The first four parts of an all-new episode of Professor Darryl Dee’s Great Battles in History podcast has been released. In the inaugural episode, Professor Dee examined the Battle of Thermopylae and its legacy, followed by the bloody Battle of Cannae during the Second Punic War between Carthage and the Roman Republic. Now, Dee takes his listeners to the Middle Ages and the Horns of Hattin, where the Crusader states were defeated by the Ayyubid sultan Saladin in 1187:

The Battle of Hattin is the most famous battle of the Crusades. On July 4, 1187, the army of the Muslim warlord Saladin destroyed the host of the Crusader Kingdom of Jerusalem at the Horns of Hattin. In the battle’s aftermath, Saladin overran the Crusader States. On October 2, he entered Jerusalem. Yet Hattin was not a decisive battle that ended the Crusades. It ushered in a century of renewed and intensified holy war.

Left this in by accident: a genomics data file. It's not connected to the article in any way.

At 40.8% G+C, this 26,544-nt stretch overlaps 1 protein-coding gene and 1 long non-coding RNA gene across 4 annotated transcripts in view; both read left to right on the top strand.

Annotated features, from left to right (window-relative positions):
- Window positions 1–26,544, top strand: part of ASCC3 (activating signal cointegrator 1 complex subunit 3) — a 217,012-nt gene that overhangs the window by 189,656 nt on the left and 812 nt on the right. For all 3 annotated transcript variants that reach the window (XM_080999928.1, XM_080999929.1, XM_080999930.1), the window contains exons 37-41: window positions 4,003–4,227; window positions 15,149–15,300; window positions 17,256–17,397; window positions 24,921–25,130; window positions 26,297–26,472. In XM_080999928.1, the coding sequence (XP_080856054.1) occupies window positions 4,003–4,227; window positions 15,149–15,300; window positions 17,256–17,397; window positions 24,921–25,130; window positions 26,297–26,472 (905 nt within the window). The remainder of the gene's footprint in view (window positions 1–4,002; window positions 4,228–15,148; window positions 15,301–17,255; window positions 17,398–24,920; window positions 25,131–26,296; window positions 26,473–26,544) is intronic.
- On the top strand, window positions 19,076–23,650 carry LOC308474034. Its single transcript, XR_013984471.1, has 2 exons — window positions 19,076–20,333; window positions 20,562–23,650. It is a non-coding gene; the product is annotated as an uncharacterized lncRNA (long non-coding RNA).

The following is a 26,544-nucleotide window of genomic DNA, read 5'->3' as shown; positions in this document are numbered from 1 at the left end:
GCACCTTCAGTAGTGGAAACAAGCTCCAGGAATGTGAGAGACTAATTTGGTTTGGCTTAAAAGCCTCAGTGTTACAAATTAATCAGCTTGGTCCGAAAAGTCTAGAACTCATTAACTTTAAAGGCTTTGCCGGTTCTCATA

Darryl Dee is an Associate Professor at Wilfrid Laurier University in Waterloo, ON. He is interested in 17th- and 18th-century French history, particularly the reign of Louis XIV, the famous Sun King. He is currently working on two research projects. The first examines the uses and abuses of money during the period 1680 to 1726. The second project is a multifaceted analysis of 1709, a year of military, political, economic and ecological crises in France. He also teaches the popular course Great Battles in History for the Department of History at Laurier, the subject of his podcast. He has appeared as a guest on the LCMSDS’s On War & Society podcast, where he discussed his research and the myth of decisive battles.